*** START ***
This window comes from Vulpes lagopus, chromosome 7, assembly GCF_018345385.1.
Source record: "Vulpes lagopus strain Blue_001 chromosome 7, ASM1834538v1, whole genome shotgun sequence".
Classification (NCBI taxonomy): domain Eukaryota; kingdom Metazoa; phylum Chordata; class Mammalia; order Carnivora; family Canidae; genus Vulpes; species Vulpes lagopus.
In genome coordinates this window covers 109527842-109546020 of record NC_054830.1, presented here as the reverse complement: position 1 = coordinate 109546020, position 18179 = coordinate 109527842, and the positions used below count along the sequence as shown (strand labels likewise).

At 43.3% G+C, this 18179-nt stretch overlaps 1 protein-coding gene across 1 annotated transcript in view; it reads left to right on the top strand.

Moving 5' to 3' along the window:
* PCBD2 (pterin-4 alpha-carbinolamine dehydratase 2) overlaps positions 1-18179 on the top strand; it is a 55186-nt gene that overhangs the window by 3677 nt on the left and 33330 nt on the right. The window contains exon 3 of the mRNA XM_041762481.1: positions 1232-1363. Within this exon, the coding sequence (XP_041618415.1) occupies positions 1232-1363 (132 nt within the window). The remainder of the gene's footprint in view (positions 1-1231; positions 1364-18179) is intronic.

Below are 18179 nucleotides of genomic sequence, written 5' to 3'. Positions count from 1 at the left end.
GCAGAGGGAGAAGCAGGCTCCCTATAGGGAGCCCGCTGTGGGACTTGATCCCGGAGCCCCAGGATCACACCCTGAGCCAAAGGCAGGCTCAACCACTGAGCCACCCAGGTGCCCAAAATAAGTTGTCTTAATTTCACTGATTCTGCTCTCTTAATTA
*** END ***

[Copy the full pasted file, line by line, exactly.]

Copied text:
This window comes from Vulpes lagopus, chromosome 7, assembly GCF_018345385.1.
Source record: "Vulpes lagopus strain Blue_001 chromosome 7, ASM1834538v1, whole genome shotgun sequence".
Classification (NCBI taxonomy): domain Eukaryota; kingdom Metazoa; phylum Chordata; class Mammalia; order Carnivora; family Canidae; genus Vulpes; species Vulpes lagopus.
In genome coordinates this window covers 109527842-109546020 of record NC_054830.1, presented here as the reverse complement: position 1 = coordinate 109546020, position 18179 = coordinate 109527842, and the positions used below count along the sequence as shown (strand labels likewise).

At 43.3% G+C, this 18179-nt stretch overlaps 1 protein-coding gene across 1 annotated transcript in view; it reads left to right on the top strand.

Moving 5' to 3' along the window:
* PCBD2 (pterin-4 alpha-carbinolamine dehydratase 2) overlaps positions 1-18179 on the top strand; it is a 55186-nt gene that overhangs the window by 3677 nt on the left and 33330 nt on the right. The window contains exon 3 of the mRNA XM_041762481.1: positions 1232-1363. Within this exon, the coding sequence (XP_041618415.1) occupies positions 1232-1363 (132 nt within the window). The remainder of the gene's footprint in view (positions 1-1231; positions 1364-18179) is intronic.

Below are 18179 nucleotides of genomic sequence, written 5' to 3'. Positions count from 1 at the left end.
GCAGAGGGAGAAGCAGGCTCCCTATAGGGAGCCCGCTGTGGGACTTGATCCCGGAGCCCCAGGATCACACCCTGAGCCAAAGGCAGGCTCAACCACTGAGCCACCCAGGTGCCCAAAATAAGTTGTCTTAATTTCACTGATTCTGCTCTCTTAATTA